Ecommerce metrics can get overwhelming, but they don’t have to be. Whether you’re just starting to sell online, or you need to refresh your memory on the latest best practices, we’ve put together a complete Guide to Ecommerce Metrics for Etailers that will show you how to calculate and strategize using these key benchmarks.
Understanding ecommerce metrics is vital for spending your marketing budget wisely, optimizing stages of the buying cycle, increasing sales, and finding new opportunities to streamline your business.
To get started, focus on learning about the metrics that will help you calculate your current and future profitability: CLV, CAC, AOV, CRR, CAR and NPS. We’ve included a easy glossary for reference below, but check out our full report for more in-depth explanation and examples. You can count on these to help you conduct, grow, and scale your ecommerce business.
Customer Lifetime Value (CLV)
Customer lifetime value is the total revenue a customer is expected to spend with a business during their lifetime. It is a key business metric because it helps you forecast and benchmark future revenues and guide your company’s growth. Your top 20% of ecommerce customers are likely to be those who drive your sales and revenues. Identifying these profitable shoppers will help you decide where to focus your efforts and budget to acquire new customers.
Customer Acquisition Cost (CAC)
Customer acquisition cost is the total amount you spend to acquire a new customer over a certain period. This includes your sales and marketing efforts across channels. It is a quick way to get visibility into the vitality of your business, especially in conjunction with CLV. For example, if your CAC is $45 but your CLV is $50, you are making only $5 per customer. To sustain and grow your business, your CAC should be significantly lower than your CLV.
CAC varies across industries, so do some research to find the average CAC in your industry. For example, CAC for a travel company like Priceline is $7, whereas average CAC for a financial company like TD Waterhouse hovers at $175. Comparing your CAC with the industry average is a good way to assess the efficiency of your marketing.
Average Order Value (AOV)
Average order value shows how much money is spent per single order, on average. Remember: AOV refers to average spend per order, not average spend per customer—that’s CLV. A single customer might make several different purchases at different times; AOV helps you determine how much each of those transactions will be worth, on average.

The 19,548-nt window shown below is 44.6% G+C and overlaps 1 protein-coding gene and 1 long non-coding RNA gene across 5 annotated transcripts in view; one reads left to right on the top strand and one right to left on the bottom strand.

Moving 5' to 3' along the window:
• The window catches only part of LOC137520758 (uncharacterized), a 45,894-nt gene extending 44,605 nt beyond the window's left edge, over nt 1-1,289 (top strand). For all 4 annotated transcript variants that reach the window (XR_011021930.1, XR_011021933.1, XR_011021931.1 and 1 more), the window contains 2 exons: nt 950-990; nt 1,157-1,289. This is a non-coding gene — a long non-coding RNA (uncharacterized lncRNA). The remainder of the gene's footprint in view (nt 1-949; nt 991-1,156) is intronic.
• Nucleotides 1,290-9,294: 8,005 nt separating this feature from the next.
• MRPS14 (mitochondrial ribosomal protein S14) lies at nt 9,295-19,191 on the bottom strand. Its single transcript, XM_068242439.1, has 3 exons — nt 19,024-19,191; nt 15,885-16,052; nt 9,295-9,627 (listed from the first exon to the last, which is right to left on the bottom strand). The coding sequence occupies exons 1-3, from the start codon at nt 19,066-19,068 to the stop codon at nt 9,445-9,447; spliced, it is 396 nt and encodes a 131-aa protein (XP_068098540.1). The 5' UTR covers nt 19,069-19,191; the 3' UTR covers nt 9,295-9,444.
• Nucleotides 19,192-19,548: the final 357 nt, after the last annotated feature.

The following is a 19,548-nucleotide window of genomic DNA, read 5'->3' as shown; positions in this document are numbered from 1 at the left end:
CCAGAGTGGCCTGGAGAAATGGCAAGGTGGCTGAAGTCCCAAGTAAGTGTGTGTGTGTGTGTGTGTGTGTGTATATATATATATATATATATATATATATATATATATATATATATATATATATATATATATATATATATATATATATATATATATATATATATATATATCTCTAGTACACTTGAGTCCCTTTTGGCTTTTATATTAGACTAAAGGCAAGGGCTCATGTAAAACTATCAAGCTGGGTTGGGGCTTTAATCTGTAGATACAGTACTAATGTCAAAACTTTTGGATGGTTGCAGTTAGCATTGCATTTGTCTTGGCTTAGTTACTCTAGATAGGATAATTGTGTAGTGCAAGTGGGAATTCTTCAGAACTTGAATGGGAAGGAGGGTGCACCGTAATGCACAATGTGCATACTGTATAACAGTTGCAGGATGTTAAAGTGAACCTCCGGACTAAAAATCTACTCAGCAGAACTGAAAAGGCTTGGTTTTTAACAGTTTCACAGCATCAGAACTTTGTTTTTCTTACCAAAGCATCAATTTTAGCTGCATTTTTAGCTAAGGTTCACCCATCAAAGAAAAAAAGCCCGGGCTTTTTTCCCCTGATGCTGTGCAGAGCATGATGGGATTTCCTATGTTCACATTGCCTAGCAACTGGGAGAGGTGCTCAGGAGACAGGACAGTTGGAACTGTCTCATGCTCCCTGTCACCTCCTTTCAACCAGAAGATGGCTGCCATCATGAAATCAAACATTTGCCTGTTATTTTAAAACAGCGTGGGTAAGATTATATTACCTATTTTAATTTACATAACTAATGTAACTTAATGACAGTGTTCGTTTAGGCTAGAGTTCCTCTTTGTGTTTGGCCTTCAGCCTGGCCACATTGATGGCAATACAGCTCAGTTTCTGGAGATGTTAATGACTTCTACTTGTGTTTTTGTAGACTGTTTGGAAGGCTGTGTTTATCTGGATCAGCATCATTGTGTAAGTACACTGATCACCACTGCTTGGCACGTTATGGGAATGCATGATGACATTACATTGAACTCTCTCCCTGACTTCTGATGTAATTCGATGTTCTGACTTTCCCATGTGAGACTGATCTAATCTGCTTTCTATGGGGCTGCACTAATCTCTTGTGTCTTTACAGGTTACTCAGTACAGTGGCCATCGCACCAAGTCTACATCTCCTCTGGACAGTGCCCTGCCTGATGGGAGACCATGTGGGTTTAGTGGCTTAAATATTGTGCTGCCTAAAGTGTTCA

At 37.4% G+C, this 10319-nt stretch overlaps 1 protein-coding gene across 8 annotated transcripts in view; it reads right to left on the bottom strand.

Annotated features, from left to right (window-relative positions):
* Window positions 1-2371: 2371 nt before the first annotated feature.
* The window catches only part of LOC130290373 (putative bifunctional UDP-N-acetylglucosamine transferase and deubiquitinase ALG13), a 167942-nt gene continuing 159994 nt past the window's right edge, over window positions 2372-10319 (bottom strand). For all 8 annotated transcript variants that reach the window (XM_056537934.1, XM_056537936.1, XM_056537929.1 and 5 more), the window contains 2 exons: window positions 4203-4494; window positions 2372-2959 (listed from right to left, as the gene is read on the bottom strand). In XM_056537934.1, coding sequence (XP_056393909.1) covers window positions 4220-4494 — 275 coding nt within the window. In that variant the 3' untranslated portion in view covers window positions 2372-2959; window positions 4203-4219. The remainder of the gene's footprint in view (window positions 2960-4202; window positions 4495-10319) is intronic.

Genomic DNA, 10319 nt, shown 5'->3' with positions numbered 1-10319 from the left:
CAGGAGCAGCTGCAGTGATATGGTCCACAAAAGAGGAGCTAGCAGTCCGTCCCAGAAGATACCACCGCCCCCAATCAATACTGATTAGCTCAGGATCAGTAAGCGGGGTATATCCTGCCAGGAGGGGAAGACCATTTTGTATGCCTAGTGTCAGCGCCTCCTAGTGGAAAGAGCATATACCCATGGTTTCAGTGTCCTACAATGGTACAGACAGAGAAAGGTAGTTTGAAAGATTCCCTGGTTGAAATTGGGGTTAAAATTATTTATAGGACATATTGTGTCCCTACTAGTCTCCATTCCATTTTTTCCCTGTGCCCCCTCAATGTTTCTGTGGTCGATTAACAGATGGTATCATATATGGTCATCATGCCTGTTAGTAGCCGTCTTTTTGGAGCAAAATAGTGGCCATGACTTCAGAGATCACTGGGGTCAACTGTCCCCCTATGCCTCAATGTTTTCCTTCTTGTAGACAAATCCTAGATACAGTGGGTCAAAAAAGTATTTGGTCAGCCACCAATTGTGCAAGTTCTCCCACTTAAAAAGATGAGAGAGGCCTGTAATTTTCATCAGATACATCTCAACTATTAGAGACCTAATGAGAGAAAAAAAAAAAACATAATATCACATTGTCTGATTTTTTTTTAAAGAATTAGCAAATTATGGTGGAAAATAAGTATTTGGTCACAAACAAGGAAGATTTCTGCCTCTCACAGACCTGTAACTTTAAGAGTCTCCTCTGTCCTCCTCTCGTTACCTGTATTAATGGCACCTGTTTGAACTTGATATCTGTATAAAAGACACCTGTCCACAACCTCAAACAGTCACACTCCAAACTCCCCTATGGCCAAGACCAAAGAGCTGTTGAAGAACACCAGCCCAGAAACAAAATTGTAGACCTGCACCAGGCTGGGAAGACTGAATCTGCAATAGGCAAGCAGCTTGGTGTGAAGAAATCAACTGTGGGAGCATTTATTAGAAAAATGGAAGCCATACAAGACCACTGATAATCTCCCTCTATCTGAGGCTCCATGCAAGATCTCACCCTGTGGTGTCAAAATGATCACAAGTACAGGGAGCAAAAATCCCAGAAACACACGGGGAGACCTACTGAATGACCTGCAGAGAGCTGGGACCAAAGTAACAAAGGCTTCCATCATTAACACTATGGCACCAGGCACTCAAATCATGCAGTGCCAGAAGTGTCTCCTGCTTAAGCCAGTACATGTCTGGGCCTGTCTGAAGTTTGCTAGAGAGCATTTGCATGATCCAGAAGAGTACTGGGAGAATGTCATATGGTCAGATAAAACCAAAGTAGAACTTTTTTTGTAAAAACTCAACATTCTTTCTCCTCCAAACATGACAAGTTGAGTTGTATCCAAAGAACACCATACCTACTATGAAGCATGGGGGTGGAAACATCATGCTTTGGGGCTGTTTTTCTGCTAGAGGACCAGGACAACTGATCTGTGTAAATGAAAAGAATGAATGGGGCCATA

Because AOV reveals what an average customer is willing to spend in one order, you can use it to assess your marketing and pricing. Focusing on AOV means you don’t have to only cater to new customers, as with CAC. Instead, you can make use of your best asset: your current customers. Increase your AOV by increasing the amount current customers spend per order. According to Marketing Metrics, “The probability of selling to a new prospect is 5-20%. The probability of selling to an existing customer is 60-70%,” so selling to current customers is an efficient way to grow your business.
Customer Retention Rate (CRR)
Customer retention rate is the percentage of customers the company has retained over a given period, relative to the number of customers had at the start of that period. New customers don’t count in CRR, and this is significant because retaining customers is cheaper than acquiring them—meaning, retention is a cheaper way to grow. According to Harvard Business Review, “Acquiring a new customer is anywhere from five to 25 times more expensive than retaining an existing one,” and “increasing customer retention rates by 5% increases profits by 25% to 95%.”
Cart Abandonment Rate (CAR)
Cart abandonment rate is the percentage of online shoppers who add items to a shopping cart and then abandon it before completing the purchase. Average cart abandonment rates vary by vertical, with retail coming in at 74.2% in 2018.
Reducing cart abandonment impacts profit margins and the bottom line, and improves other core ecommerce metrics, such as CAC. A high abandonment rate implies that the sales funnel is broken or that user experience needs improving.
Net Promoter Score (NPS)
Net promoter score measures how likely a customer would be to recommend your brand to someone they know. A high NPS is important for two main reasons:
- It means that people are satisfied with your product or services. This is critical for growth because customers are almost 3 times more likely to recommend a brand with whom they’ve had positive experiences.
- Customers who are willing to evangelize for your brand can become an arm of your marketing, reducing acquisition costs by recruiting new customers themselves. This means NPS can be seen as an indicator of a company’s potential for organic or viral growth.
For in-depth explanations of key metrics for your online business, download our guide and get step-by-step instructions on how to calculate these benchmarks, as well as best practices and strategies for implementing your findings to boost your ecommerce growth.